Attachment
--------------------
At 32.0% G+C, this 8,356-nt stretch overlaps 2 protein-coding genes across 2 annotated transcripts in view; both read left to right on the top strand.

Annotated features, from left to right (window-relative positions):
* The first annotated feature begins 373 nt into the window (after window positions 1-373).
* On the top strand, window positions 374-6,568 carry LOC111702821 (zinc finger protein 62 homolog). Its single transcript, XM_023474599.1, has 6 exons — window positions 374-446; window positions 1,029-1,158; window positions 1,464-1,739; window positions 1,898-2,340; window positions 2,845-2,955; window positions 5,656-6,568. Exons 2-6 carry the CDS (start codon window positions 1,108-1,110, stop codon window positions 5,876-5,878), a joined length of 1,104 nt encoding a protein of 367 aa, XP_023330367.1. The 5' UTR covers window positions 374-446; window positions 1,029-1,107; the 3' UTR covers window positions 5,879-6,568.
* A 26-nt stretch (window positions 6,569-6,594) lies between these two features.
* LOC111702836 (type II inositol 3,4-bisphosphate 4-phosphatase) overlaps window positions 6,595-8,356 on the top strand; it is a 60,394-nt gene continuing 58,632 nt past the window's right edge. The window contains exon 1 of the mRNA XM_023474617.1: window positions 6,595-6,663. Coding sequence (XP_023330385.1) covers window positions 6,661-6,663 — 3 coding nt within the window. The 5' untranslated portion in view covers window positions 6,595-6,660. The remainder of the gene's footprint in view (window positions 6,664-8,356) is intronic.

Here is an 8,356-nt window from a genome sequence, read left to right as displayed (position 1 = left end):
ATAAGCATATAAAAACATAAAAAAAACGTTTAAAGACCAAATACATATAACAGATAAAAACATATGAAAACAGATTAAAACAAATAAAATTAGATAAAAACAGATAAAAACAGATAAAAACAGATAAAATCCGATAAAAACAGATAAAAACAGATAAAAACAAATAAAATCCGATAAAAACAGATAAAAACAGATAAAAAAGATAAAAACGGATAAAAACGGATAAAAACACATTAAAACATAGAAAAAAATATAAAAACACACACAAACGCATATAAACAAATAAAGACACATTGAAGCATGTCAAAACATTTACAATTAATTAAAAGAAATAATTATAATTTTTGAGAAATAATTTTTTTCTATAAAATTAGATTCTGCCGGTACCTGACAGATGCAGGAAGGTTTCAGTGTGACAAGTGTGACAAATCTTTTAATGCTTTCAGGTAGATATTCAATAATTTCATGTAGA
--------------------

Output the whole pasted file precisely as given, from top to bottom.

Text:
At 32.0% G+C, this 8,356-nt stretch overlaps 2 protein-coding genes across 2 annotated transcripts in view; both read left to right on the top strand.

Annotated features, from left to right (window-relative positions):
* The first annotated feature begins 373 nt into the window (after window positions 1-373).
* On the top strand, window positions 374-6,568 carry LOC111702821 (zinc finger protein 62 homolog). Its single transcript, XM_023474599.1, has 6 exons — window positions 374-446; window positions 1,029-1,158; window positions 1,464-1,739; window positions 1,898-2,340; window positions 2,845-2,955; window positions 5,656-6,568. Exons 2-6 carry the CDS (start codon window positions 1,108-1,110, stop codon window positions 5,876-5,878), a joined length of 1,104 nt encoding a protein of 367 aa, XP_023330367.1. The 5' UTR covers window positions 374-446; window positions 1,029-1,107; the 3' UTR covers window positions 5,879-6,568.
* A 26-nt stretch (window positions 6,569-6,594) lies between these two features.
* LOC111702836 (type II inositol 3,4-bisphosphate 4-phosphatase) overlaps window positions 6,595-8,356 on the top strand; it is a 60,394-nt gene continuing 58,632 nt past the window's right edge. The window contains exon 1 of the mRNA XM_023474617.1: window positions 6,595-6,663. Coding sequence (XP_023330385.1) covers window positions 6,661-6,663 — 3 coding nt within the window. The 5' untranslated portion in view covers window positions 6,595-6,660. The remainder of the gene's footprint in view (window positions 6,664-8,356) is intronic.

Here is an 8,356-nt window from a genome sequence, read left to right as displayed (position 1 = left end):
ATAAGCATATAAAAACATAAAAAAAACGTTTAAAGACCAAATACATATAACAGATAAAAACATATGAAAACAGATTAAAACAAATAAAATTAGATAAAAACAGATAAAAACAGATAAAAACAGATAAAATCCGATAAAAACAGATAAAAACAGATAAAAACAAATAAAATCCGATAAAAACAGATAAAAACAGATAAAAAAGATAAAAACGGATAAAAACGGATAAAAACACATTAAAACATAGAAAAAAATATAAAAACACACACAAACGCATATAAACAAATAAAGACACATTGAAGCATGTCAAAACATTTACAATTAATTAAAAGAAATAATTATAATTTTTGAGAAATAATTTTTTTCTATAAAATTAGATTCTGCCGGTACCTGACAGATGCAGGAAGGTTTCAGTGTGACAAGTGTGACAAATCTTTTAATGCTTTCAGGTAGATATTCAATAATTTCATGTAGA